Re tickets: I used to get one pretty regularly every couple years or so, until a few years ago when 1) I started living close to work (so less driving) and 2) started driving an old people car.

  6. David Alexander says:

    started driving an old people car

    Half Sigma is right, being a lawyer doesn’t pay. 🙂

  7. stone says:

    No, DA, it’s a nice comfy old people car.

  8. David Alexander says:

    No, DA, it’s a nice comfy old people car.

    You’d never last a day out here on Long Island then. You’d be expected to drive some variant of a imported luxury car. The high prole women have the option of going Cadillac, and the rest of us are expected to play the lease game every two to three years with a car lest we look like poor shameful proles.

  9. Peter says:

    In my area I see quite a few Hispanic men (mostly Mexican or Salvadoran) on bicycles. It’s a reasonable conjecture that many of them are illegal because they’re most often seen in areas which are known to have significant illegal populations. The Caribbean Hispanics (Puerto Rican and Dominican) don’t ride bicycles, they have cars.

  10. Peter says:

    You’d never last a day out here on Long Island then. You’d be expected to drive some variant of a imported luxury car.

    Also known as an “Alphanumeric.” Cheaper cars, whether foreign or domestic, have model names, while expensive imports have alphanumeric designations.

  11. David Alexander says:

    Registration is less than $100 per year.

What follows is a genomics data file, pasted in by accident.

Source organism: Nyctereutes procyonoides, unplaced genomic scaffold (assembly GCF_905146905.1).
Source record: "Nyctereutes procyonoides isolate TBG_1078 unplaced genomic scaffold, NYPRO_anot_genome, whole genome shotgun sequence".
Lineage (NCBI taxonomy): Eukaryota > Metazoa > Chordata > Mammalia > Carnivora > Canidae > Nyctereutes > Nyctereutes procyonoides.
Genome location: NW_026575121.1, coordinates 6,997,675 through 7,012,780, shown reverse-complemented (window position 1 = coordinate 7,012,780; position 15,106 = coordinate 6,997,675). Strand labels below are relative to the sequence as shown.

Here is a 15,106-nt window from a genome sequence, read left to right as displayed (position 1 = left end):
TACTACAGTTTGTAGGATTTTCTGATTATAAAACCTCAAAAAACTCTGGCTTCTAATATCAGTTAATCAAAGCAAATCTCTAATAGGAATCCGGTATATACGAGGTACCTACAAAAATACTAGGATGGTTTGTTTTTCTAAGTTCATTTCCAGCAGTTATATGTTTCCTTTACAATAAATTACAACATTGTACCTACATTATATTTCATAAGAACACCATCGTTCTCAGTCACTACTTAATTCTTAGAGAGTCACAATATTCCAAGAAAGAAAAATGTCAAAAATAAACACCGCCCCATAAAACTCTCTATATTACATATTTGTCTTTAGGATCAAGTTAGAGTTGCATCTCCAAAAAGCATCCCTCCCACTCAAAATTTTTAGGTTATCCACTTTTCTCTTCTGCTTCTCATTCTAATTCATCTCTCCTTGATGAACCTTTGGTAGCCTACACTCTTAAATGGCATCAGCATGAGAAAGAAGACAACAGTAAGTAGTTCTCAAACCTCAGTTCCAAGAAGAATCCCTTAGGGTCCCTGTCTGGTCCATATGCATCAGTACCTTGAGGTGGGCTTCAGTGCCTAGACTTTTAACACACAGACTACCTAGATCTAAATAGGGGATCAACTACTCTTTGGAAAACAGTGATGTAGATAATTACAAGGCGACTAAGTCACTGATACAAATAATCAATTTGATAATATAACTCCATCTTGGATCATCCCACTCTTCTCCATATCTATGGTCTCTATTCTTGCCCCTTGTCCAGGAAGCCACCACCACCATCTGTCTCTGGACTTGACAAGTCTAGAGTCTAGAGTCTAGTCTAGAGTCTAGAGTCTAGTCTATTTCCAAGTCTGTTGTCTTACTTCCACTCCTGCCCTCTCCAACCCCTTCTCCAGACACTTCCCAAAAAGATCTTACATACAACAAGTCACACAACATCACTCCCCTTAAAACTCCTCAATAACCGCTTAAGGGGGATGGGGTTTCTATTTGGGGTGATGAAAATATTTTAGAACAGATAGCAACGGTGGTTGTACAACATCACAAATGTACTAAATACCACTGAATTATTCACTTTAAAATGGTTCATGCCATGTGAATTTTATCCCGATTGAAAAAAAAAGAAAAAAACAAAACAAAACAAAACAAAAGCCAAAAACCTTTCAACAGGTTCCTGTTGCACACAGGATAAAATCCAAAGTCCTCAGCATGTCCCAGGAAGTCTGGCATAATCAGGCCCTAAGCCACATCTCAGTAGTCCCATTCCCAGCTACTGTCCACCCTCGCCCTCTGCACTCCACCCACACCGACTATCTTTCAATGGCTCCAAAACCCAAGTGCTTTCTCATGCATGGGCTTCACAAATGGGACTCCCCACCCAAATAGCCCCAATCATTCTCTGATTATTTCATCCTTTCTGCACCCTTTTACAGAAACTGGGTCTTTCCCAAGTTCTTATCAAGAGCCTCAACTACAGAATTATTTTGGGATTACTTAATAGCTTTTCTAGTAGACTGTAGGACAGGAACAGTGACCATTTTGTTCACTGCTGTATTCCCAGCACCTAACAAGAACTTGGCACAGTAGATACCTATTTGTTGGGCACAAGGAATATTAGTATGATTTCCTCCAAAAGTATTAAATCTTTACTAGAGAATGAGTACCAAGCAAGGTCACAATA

In contrast, here in (downstate) New York, I’m looking at reregistration fees of nearly $200 for a 10 year old Saturn and inspection fees of $37.50. The insurance is cheap at roughly $80 per month with only liability above the state’s minimum requirements, but I live in a middle class white neighbourhood. I’d imagine that for the poor, their insurance is considerably higher unless they can secure addresses outside of the home locales. Judging from the sentiments of a supervisor at work, I suspect a sizable number of the poor opt some variation of the no license, no insurance, & no registration state with some lacking one or all three of the needed credentials to drive a car.

    Or, they just don’t have the family support to teach them how to drive and get a driver’s license.

    One of the things that I realized once my dad died was that I lucked out by having a lot of support from him. He basically paid my car insurance and soaked up the cost of drivers education and licensing for my brother and I, along with car repairs and other miscellaneous things which allowed my brother and I to have cars. While my first car was paid for with money they have saved up for me, my brother’s car and my second car was paid for with the small inheritance we received from my aunt’s passing. How many poor families have access to something like that in the first place?

  12. David Alexander says:

    The notion that ID is something you keep on you only for special occasions doesn’t strike them nearly as odd as it strikes me.